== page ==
Every spacesuit NASA astronauts have worn — and the new models that may revolutionise how they explore the solar system
May 4 is International Space Day: the world's small homage to and celebration of the final frontier.
For nearly six decades, NASA and private companies have met the call to protect high-flying astronauts as they risk their lives in the name of space exploration.
If all goes well, the next generation of spacesuits just might revolutionise human exploration of other worlds.
Mercury Suit (1961-1963)
Project Mercury marked the first time US citizens ventured into orbit around Earth.
To protect the first astronauts from sudden pressure loss, NASA modified high-altitude jet-aircraft pressure suits from the US Navy. Each spacesuit had a layer of neoprene-coated nylon on the inside and aluminised nylon on the outside (to keep the suit's inner temperature as stable as possible).
Six astronauts flew into space wearing the suit before NASA retired it from service.
Gemini Suit (1965-1966)
Gemini was NASA's second space programme — and one with more ambitious goals. The Gemini capsule carried a two-astronaut crew into space, and had one (uncomfortable) mission that lasted two weeks. The David Clark Company designed Gemini suits to be flexible when pressurised, and took extra steps to make them more comfortable than Mercury suits. For example, they could be connected to a portable air conditioner to keep the astronauts cool until they could hook up to the spacecraft's lines.
Gemini Spacewalk Suit (1965-1966)
One type of Gemini suit, called G4C, was designed with NASA's first spacewalks in mind. Astronauts would open the hatch during these ventures and leave the safety of their vehicle to work in the vacuum of space. To withstand the harsh space environment, the suit connected the astronauts to the spacecraft via a hose, which supplied them with oxygen. In case there was a problem, though, some variants of the suit provided up to 30 minutes of backup life support. The heaviest variant weighed about 15kg.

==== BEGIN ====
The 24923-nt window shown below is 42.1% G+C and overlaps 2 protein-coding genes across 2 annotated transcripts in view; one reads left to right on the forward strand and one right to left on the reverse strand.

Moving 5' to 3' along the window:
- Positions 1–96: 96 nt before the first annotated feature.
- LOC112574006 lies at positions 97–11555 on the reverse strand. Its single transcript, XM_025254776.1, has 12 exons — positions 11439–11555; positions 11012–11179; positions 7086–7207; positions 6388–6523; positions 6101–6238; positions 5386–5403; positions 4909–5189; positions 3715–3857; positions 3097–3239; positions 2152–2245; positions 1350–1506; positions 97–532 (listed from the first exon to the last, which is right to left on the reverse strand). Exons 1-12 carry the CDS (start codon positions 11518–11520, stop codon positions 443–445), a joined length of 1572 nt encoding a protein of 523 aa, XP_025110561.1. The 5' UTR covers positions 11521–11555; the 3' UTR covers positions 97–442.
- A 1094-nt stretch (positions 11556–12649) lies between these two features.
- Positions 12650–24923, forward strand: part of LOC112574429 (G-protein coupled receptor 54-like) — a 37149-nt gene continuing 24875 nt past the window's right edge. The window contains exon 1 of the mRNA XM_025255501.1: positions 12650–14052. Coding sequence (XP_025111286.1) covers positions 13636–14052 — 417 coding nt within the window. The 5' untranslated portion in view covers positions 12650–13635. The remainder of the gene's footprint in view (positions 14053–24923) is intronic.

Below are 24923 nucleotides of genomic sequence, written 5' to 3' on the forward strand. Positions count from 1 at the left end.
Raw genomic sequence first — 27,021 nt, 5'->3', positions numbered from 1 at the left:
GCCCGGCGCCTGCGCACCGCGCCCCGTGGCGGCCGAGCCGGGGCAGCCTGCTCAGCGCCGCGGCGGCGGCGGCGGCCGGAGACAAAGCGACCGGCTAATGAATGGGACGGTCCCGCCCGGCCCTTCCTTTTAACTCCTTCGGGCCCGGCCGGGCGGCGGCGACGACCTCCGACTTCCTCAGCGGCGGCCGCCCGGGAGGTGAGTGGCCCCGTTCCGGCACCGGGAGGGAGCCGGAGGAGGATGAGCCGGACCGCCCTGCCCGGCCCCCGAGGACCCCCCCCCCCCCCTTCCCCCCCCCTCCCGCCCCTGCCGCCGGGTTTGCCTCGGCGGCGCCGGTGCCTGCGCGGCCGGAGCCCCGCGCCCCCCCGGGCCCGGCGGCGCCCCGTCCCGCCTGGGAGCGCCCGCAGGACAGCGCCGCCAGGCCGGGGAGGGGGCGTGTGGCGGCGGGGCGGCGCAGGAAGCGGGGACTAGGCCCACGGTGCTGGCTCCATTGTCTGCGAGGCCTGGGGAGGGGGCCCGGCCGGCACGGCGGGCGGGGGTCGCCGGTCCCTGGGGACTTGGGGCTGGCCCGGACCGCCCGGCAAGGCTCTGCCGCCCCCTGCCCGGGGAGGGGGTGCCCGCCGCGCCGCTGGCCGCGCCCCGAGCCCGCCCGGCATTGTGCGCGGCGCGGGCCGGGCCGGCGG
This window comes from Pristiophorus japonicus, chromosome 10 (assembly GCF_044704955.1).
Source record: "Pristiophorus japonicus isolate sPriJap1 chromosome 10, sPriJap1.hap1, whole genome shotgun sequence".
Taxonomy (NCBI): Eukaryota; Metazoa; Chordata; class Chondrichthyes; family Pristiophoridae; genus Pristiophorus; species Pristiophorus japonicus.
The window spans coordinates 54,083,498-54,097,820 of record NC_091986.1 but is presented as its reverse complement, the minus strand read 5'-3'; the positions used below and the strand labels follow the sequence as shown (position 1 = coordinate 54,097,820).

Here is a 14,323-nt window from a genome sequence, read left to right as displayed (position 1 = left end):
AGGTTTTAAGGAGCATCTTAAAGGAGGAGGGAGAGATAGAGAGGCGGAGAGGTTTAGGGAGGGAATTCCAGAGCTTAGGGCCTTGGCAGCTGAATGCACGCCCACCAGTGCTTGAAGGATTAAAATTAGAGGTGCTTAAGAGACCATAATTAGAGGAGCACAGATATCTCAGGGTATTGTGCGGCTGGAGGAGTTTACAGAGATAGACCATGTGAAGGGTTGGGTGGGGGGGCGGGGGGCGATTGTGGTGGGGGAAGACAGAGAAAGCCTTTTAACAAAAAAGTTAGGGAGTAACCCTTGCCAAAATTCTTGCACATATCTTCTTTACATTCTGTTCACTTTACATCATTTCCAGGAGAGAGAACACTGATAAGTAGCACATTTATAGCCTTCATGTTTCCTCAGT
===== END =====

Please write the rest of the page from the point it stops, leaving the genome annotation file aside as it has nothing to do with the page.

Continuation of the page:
Apollo Spacewalk Suit (1967-1975)
The Apollo programme brought astronauts to the moon, and it was no walk in the park. The astronauts needed more than either the Gemini or Mercury suits could offer.
The first people to walk the moon required a shield against fine regolith (dust as sharp as glass); protection from wild temperature swings from sun to shade; the flexibility to install gear and pick up moon rocks; and the ability to last for hours away from a spacecraft.
The suit came with a dozen layers of fabric, thick boots, and a robust life-support system. Each weighed more than 80kg on Earth, but just one-sixth as much in the moon's weaker gravity field.
First Space Shuttle Flight Suit (1981)
A mission called STS-1 — short for Space Transportation System-1 — was the first orbital spaceflight of NASA's space shuttle programme. Columbia, the first 100-ton orbiter, carried a two-astronaut crew into space and orbited Earth 37 times before re-entering the atmosphere and gliding back to a runway. Astronauts weren't venturing outside, so they only wore an emergency ejection escape suit, which (like the Mercury suit) was a modified version of a US Air Force high-altitude pressure suit.
Extravehicular Mobility Unit (1983-present)
Astronauts of the space-shuttle era would work regularly in space to maintain satellites as well as construct and maintain the International Space Station (ISS).